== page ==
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UCSF Research: Some Accidental Truth-Telling About Nicotine ‘Addiction’

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Carl V. Phillips Contributor
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Of all the junk tobacco control research, the worst in some ways is the ongoing series out of Stanton Glantz’s UCSF shop that dredges through their “secret tobacco industry documents” library (materially illegally diverted from litigation discovery, a massive collection of memos, reports, notes and other documents from the late 20th century and first few years of the 2000s). Tobacco control’s epidemiology, toxicology and behavioral research are similarly dishonest and faulty. But at least those are published in the normal (bad) journals in those fields; they average no worse than about the 20th percentile for those fields in general. There are history journals that publish archival research, but there is no chance that one of them would publish any of this “secret documents” dreck.

The methodology used is basically always, “We searched through these documents to cherrypick bits that support our predetermined thesis, without any attempt to assess whether they were representative of anything; we treated random remarks in obscure memos by middle-managers as if they were accepted corporate policy; we made no attempt to triangulate what we found with other sources, let alone talked to anyone though many of the people identified in the documents are alive and could be found.” Change a few words and this is also their method for analyzing epidemiology data, but history journals have higher standard than health journals. History term papers have higher standards than that. Thus the latest entry in the series was published in PLOS Medicine. While it is usually best to just ignore these papers, this largely overlooked one, “Public versus internal conceptions of addiction: An analysis of internal Philip Morris documents,” turns out to be worth a look. The senior author is Pamela M. Ling, whose unethical research makes her a reliable Glantz minion. But one or both of the other authors, Jesse Elias and Yogi Hale Hendlin, appear to be aspiring to real scholarship and slipped some stuff past Ling and Glantz. Or perhaps they all just ran into the problem of trying to keep so many lies straight.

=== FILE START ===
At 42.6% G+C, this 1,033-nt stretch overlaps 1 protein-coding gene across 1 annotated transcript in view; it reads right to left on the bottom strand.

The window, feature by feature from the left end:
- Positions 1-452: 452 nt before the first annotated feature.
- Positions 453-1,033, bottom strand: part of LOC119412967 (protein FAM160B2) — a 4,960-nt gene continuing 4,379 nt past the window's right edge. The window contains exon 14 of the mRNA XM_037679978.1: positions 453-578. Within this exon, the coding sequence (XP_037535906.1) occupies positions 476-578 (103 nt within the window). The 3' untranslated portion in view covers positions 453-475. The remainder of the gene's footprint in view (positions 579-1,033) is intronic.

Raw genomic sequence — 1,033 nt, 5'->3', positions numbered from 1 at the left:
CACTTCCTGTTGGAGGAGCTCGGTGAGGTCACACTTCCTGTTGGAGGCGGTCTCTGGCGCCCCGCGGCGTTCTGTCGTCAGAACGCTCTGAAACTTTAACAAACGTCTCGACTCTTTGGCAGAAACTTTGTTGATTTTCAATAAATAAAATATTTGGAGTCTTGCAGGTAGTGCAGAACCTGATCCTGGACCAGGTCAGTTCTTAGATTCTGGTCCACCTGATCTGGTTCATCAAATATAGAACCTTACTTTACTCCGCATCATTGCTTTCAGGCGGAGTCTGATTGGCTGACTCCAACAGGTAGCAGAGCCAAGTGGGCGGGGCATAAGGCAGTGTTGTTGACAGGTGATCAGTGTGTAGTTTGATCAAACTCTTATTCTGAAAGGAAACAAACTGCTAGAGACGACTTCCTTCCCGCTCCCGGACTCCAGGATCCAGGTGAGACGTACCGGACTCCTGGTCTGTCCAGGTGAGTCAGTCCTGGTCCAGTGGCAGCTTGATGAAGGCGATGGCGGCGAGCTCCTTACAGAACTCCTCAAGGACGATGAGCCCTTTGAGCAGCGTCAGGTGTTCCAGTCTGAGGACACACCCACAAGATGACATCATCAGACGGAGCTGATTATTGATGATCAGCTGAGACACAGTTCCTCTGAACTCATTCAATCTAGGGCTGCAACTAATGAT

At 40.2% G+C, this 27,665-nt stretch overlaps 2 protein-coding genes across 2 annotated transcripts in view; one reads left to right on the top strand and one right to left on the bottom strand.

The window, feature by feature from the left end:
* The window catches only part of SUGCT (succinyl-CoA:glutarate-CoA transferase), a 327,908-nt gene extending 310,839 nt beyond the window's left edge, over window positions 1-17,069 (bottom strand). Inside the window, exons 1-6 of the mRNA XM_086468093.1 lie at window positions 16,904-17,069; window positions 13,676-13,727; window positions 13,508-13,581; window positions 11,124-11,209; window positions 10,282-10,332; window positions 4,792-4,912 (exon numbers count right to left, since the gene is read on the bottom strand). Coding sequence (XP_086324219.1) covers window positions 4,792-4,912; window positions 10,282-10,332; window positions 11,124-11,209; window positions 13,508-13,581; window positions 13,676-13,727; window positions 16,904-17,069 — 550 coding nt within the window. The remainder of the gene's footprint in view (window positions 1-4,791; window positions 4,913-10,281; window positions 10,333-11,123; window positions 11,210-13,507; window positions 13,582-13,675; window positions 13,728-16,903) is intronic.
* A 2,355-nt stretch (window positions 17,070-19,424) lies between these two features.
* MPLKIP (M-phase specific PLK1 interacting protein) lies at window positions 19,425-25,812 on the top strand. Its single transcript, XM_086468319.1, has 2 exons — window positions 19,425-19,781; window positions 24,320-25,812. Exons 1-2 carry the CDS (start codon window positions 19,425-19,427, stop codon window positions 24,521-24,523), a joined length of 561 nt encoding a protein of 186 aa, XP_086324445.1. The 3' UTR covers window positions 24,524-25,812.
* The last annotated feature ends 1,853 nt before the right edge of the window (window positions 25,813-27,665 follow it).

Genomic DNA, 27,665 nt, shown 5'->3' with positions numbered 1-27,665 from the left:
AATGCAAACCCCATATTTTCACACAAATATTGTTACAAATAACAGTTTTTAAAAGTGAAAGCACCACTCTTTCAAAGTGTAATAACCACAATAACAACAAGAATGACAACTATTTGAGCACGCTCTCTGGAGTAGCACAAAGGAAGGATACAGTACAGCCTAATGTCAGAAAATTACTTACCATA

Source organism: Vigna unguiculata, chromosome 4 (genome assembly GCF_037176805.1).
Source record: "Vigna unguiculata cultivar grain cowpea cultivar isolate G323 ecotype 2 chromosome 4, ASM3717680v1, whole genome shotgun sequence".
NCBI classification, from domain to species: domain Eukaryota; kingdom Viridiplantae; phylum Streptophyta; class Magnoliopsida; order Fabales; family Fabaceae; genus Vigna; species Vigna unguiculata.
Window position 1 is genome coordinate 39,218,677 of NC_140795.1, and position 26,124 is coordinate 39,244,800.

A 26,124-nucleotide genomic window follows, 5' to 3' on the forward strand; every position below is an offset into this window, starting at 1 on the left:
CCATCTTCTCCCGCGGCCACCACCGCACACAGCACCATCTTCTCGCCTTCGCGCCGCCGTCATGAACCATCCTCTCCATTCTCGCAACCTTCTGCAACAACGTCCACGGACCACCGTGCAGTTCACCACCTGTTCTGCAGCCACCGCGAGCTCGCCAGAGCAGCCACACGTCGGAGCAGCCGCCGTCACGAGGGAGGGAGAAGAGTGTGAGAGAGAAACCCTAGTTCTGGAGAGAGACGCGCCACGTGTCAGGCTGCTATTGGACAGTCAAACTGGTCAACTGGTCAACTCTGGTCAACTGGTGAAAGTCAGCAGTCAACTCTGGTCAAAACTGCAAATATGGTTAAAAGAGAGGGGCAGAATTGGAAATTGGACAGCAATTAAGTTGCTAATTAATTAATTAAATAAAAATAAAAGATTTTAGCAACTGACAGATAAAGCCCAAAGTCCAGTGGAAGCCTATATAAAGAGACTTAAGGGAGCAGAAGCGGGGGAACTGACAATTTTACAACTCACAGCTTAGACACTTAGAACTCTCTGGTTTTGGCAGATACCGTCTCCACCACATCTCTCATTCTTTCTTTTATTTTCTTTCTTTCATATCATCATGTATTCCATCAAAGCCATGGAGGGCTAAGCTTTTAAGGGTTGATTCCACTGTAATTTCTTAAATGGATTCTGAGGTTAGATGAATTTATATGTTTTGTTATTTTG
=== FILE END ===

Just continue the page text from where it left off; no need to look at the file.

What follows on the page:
The core of their story is that in the 1990s and 2000s personnel at what they call “Philip Morris” were conceptualizing addiction as a complex interaction of biological, psychological and social/economic phenomena. (There were three related companies with that as part of their name — Philip Morris USA, Philip Morris International, and the umbrella company in which the other two were divisions, Philip Morris Companies Inc. — during some but not all of the relevant period. The authors make no attempt to differentiate among the companies, nor any effort to demonstrate that there were no relevant differences. They just muddle them all together without justification because the “secret documents” research is an exercise in creating innuendo, not historical knowledge.)